"I live my life a little too close to the edge/ you won't ever find a halo on my head/ I will stand up for the things that I believe/ there's times the devil on my shoulder gets to me."
- Rainbows, Dreams And Butterflies - Beccy Cole-Rod McCormack.

She bared her rump for a tattoo of the sun after a photo shoot at the tiny Cherry Bar in Melbourne CBD'S AC-DC Lane to test her pain threshold.

And she had a different anaesthetic - an ample share of 28 bottles of champagne - to set the right ambience in the NSW Central Coast Music Cellar studio for recording a song on her fifth album Feel This Free. (ABC-Universal).

Prolific Golden Guitar winner Beccy Cole is not a stereotypical country chanteuse.

The bucolic belle from the Blackwood Hills of Adelaide is a panellist on ABC TV's Spicks & Specks, had a character created for her by The Wiggles and she's coming to a town near you.

< Beccy Cole

Cole, 34, also joins singer mum Carol Sturtzel on ABC TV cooking show Beat The Chef when she's home on her national tour.

It's no surprise that Cole, a multi-instrumentalist and stage performer since her early teens, believes her art imitates her life.

And, now after harvesting hay from the fertile fields of her cinematic career, she is on the road again to promote her new album that features six tunes she co-wrote, seven covers and a bonus disc featuring her mum on one of five revamps.

Cole exorcised the pain of divorce from award winning fiddler Mick Albeck in songs on previous albums and in live patter in her stage shows.

But, with the vitriol replaced by affection for each other and their son Rikki, now six, the singer is happy to live out the sentiments of her title track Feel This Free.


Cole, unlike manufactured pop puppets, is not afraid to tell her story in song in entrée single Rainbows, Dreams And Butterflies - one of six co-writes with McCormack.

"Rainbows is a pretty honest look at my approach to life and love. While I admit to not exactly being an angel, I do try and live life to the fullest and give as much as I can of myself in the process," says the singer.

"I was excited from the first note we played on the day we wrote this song, I was desperate to have that driving banjo throughout the song!"

Cole has filmed a video for her single and is filming another for A Better Woman at the Caboolture Muster, held in the Queensland town expatriate Australasian superstar Keith Urban once called home.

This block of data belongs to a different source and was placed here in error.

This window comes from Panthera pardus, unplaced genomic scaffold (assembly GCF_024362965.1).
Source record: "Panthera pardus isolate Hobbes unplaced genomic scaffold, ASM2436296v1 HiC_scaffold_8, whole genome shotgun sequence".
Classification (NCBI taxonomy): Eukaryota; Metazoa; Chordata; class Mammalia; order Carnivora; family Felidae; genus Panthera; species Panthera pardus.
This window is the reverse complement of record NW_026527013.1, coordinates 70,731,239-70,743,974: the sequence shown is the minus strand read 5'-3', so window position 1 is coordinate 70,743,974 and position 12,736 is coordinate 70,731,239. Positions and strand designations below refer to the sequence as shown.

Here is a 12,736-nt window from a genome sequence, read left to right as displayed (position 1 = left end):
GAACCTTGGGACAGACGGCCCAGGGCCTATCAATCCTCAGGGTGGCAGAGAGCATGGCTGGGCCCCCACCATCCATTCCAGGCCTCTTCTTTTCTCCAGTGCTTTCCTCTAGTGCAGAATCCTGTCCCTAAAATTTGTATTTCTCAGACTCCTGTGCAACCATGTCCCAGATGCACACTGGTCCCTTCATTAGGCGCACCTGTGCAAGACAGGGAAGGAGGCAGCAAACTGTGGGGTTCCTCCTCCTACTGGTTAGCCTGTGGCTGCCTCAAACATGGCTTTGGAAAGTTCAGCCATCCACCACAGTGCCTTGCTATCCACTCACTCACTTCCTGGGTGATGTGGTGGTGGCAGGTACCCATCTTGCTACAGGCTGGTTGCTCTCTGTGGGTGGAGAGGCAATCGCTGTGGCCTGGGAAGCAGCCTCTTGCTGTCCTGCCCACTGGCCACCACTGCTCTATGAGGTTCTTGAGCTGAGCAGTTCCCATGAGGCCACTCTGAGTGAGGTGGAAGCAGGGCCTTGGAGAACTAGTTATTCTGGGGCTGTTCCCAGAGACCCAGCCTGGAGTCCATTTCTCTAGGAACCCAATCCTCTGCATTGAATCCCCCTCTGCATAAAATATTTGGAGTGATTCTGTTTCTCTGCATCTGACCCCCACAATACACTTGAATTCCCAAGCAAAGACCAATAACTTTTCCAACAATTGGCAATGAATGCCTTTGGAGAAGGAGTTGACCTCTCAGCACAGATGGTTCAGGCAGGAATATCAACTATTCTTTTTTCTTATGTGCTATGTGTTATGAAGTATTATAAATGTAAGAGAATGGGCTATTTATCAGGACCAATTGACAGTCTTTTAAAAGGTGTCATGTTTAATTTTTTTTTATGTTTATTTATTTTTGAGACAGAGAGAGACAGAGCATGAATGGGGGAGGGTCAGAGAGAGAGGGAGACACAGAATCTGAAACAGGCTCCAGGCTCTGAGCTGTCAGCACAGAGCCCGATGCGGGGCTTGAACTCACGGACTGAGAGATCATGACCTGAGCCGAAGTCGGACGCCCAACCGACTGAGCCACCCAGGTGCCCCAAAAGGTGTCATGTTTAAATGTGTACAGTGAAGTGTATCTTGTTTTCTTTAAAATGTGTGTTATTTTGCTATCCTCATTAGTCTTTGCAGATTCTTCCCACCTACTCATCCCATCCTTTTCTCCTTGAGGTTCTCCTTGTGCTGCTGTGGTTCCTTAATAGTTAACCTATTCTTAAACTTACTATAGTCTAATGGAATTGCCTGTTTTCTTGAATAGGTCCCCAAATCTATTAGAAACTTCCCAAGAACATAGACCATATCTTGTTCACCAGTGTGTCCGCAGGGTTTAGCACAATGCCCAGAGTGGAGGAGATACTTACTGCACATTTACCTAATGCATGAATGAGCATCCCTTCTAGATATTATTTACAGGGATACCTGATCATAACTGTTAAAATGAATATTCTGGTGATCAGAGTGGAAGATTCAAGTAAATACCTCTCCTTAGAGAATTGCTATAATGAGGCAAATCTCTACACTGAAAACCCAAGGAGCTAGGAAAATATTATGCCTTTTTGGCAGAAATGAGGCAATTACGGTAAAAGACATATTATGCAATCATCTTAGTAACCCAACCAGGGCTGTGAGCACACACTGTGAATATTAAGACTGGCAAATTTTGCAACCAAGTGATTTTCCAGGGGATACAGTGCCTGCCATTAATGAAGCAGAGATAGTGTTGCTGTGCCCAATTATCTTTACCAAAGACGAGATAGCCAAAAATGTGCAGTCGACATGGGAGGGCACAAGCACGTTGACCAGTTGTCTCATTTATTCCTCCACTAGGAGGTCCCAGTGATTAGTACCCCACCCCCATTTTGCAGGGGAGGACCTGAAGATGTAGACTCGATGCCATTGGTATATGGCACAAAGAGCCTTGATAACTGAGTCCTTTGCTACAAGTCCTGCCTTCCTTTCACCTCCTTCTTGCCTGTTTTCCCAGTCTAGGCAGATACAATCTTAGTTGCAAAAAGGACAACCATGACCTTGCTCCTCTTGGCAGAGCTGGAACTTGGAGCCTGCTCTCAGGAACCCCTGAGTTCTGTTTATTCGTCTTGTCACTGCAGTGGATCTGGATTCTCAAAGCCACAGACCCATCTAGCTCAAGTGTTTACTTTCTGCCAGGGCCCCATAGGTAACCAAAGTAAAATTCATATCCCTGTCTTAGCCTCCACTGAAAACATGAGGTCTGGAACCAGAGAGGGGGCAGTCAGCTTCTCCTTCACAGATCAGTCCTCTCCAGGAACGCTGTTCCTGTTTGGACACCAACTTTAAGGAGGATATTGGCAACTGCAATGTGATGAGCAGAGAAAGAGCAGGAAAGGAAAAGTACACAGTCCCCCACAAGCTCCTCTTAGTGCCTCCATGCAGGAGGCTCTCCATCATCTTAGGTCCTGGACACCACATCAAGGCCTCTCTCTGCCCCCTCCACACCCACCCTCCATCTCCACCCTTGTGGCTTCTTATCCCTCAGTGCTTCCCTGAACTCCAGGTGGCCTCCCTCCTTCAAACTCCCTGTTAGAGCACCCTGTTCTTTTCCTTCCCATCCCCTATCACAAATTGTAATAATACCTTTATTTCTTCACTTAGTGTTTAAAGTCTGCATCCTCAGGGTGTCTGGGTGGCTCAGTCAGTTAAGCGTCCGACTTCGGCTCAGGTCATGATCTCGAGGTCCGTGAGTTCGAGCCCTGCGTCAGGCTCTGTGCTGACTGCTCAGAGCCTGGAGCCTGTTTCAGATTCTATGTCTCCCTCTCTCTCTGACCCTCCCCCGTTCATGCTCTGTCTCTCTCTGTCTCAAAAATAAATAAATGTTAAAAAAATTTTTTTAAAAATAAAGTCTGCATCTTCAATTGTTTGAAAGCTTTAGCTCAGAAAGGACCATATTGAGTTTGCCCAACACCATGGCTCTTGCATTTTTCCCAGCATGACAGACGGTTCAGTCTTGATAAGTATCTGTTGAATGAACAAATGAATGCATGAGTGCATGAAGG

Music City hit writers Connie Harrington, Tom Shapiro and Tony Martin penned the latter song that Cole believes reflects her status.

"I think the reason I'm still single is because I have adopted this song's attitude - 'I don't need to be a better woman, I just need a better man.'"

McCormack plays guitar, banjo, papoose and mandolin on the disc and wrote the title track with prolific hit writers Jerry Salley and Jim McBride.


Although Cole split with Albeck more than five years ago they have cemented their parenting and friendship in recent times.

"We were married for two and a half years, a real show biz marriage," says Cole who has been with her former spouse for five years.

"I do feel free, I have patched things up with my ex-husband to the degree of this real friendship. We spend a lot of time together as a family with our son, no way will we be man and wife again.

He's a great guy and fantastic fiddle player and I wanted him on the record. I didn't realise how much it was weighing me down until I did it.

It comes across in the songs. He's the best country bluegrass fiddle player in Australia. I felt so ripped off I was the only girl singer who couldn't have him on their albums. I got the old man back on and that's pretty cool. He's a good father - a bad husband doesn't make a bad father. That was never meant to be but we were meant to have that child and be friends."


Cole thanks the other man - son Rikki - for her Wiggles role.

"I went backstage and introduced Rikki to them when he was two and they recently called me and created this character Beccy Bluegrass," she explained.

"It's great to have a character invented for you. It's a big thrill. I recently took a trip on the Big Red Boat with Anthony and Jeff Wiggle to go to Captain Feathersword's island in Wiggly Bay. Captain Feathersword has many different buttons that have all sorts of different musical characters. One of the pirate crew loves country music and her favourite singer was Beccy Bluegrass. So when this Beccy Bluegrass button doesn't work I appear to sing a song with Captain Feathersword and The Wiggles."

The singer also made the transition to guest panellist on ABC TV quiz show Spicks & Specks without suffering collateral damage inflicted on Urban by a dork comedian TV host on another show.

"They called me and said we like what you do and might add something to the show," says Cole.

"I was expecting the sneer factor - the yehaw and hats hokum but they didn't. They were quite respectful. It's indicative of the way people's attitudes have changed to country music."


Cole, the Adams - Harvey and Brand - Kasey Chambers, Melinda Schneider and other peers use variety TV as a surrogate radio in this musically deprived media wasteland.

Beccy has also had her music used in TV soapies and current affairs shows but not yet on crime shows like U.S. country peers.

"I've seen a change recently in the acceptance of country music and country artists on TV," says Cole.

"I was so excited when I was watching The Castle for the first time and heard Alison Krauss in the background. I thought the Working Dog guys are closet country fans and know their music."

But commercial radio is still stuck in hits and memories quicksand - an April Fool's Day hoax on Melbourne AM station Magic's web page announced it was going to be a country station.